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Gleason Fest continues to celebrate regional music and raise ALS awareness

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Blind Pilot
  • Blind Pilot

Gleason Fest is more than just an afternoon of outdoor music. It's the namesake festival of Steve Gleason, Spokane native and former NFL player who was diagnosed with Lou Gehrig's disease in 2011, and its proceeds benefit ALS research.

It always boasts a diverse array of artists — Portugal. The Man, Pickwick, Grouplove, Blue Scholars and Lukas Nelson have all headlined past fests — and this year is no exception. And Gleason himself, an avid music fan, usually shows up.

Here's a rundown of the major artists hitting the stage in Riverfront Park on Saturday.

BLIND PILOT
Portland's Blind Pilot follows in the sonic footsteps of groups like the Lumineers and Mumford and Sons, making the kind of rustic but polished and jangly folk-pop that people in the Pacific Northwest typically flip for. It's the project of songwriter Israel Nebeker, whose band accentuates his acoustic compositions with the occasional pluck of a mandolin or the warmth of a horn section. A typical live set is going to encompass a full spectrum of emotions: "Umpqua Rushing," the lush opener of the band's heartbreaker of an album And Then Like Lions, is a diary entry about the disintegration of a long relationship, while the gentle serenade "3 Rounds and a Sound" is destined to accompany the first dance at countless future weddings.

JOSEPH
It's true that siblings tend to have an innate and unexplainable connection, and it's especially true of the sisters in the band Joseph, whose voices were probably destined to blend together regardless of genetic makeup. Natalie Closner was working as a solo musician in Portland (and, for a short time, in Spokane) when she asked her younger twin siblings Allison and Meegan to sing with her. They all knew they had something, and their success came quickly: They were signed to Dave Matthews' ATO label and sold out plenty of shows on their early national tours, including a couple at the Bartlett. The band recently released an EP of covers, reimagining everything from the Rolling Stones' "Moonlight Mile" and Tears for Fears' "Everybody Wants to Rule the World" in unexpected ways. It's further proof of their musical malleability.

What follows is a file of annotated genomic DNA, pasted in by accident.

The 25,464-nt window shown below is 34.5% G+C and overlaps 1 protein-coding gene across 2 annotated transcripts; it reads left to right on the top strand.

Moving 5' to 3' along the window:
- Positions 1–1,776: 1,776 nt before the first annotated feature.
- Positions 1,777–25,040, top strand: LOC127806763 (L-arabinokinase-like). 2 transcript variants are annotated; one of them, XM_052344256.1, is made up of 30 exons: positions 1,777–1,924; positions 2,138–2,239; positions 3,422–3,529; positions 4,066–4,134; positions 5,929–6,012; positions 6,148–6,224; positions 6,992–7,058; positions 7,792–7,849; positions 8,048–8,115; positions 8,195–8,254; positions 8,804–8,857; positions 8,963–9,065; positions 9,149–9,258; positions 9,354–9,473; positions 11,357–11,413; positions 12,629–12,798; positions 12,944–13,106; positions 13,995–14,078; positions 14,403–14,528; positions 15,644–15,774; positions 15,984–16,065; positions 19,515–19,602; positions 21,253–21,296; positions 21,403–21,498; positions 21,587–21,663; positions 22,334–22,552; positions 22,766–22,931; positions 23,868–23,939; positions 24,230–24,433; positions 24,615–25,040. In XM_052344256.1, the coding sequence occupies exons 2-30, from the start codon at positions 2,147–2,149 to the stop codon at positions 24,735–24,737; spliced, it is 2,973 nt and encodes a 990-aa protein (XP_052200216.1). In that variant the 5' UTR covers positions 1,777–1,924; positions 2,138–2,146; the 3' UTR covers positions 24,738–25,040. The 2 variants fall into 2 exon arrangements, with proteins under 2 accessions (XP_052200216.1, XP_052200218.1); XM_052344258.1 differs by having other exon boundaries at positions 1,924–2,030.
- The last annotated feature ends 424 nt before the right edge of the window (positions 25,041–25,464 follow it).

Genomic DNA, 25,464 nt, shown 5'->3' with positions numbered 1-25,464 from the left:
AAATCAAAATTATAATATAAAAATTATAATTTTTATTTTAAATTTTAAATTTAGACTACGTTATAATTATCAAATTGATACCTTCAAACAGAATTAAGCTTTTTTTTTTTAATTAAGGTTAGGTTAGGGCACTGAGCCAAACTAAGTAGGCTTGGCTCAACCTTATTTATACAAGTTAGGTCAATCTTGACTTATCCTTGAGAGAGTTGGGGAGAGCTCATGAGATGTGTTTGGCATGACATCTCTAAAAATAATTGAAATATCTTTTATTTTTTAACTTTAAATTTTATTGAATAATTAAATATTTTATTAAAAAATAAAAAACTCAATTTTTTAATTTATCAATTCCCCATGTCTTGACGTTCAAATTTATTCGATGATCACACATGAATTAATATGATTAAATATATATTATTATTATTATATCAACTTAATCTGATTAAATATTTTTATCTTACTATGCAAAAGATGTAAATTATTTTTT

DEEP SEA DIVER
I first became aware of Jessica Dobson when she was a touring musician for the likes of Beck, the Shins and Spoon, but I really became a fan when I heard her solo project, Deep Sea Diver. Though it's hard not to hear traces of the artists Dobson has previously played with, Deep Sea Diver is an entirely different (and entirely unexpected) beast. The band's 2016 album Secrets is 45 minutes of shimmering synths and funk-inspired basslines, pushed along by the ever-insistent beat of drummer Peter Mansen (also Dobson's husband). And then there's Dobson's guitar, alternately soft and spiky, swirling around everything and occasionally needling you with a thrilling blast of feedback. Their name is apropos: Follow them below the surface, and you'll find depths previously unexplored. They're one of Seattle's coolest working bands.

Deep Sea Diver - MATT WIGNALL PHOTO
  • Matt Wignall photo
  • Deep Sea Diver

THE SHOOK TWINS
Another sister act, and another fusion of folk and pop, built upon the haunting intertwined vocals of identical twins Katelyn and Laurie Shook, who have been a summer festival staple since starting out in Sandpoint nearly 15 years ago. They consider their voices to be their primary instruments — beguiling ones, at that — though when they perform as a duo they tend to lean on beatboxing and electronic looping, with appearances from glockenspiel, ocarina, djembe and a large, gold-colored shaker that's shaped like an egg. The Shooks last released a six-song EP in 2017 and a new single called "Stay Wild" earlier this year, an ethereal mid-tempo ballad that floats along and an unexpectedly catchy "doo-doo-doo" chorus. ♦

Gleason Fest • Sat, Aug. 11 at 4 pm • All ages • $27.50 general, $70 VIP • Riverfront Park Lilac Bowl • 507 N. Howard • gleasonfest.org • 869-8630

The original print version of this article was headlined "A Musical Cause"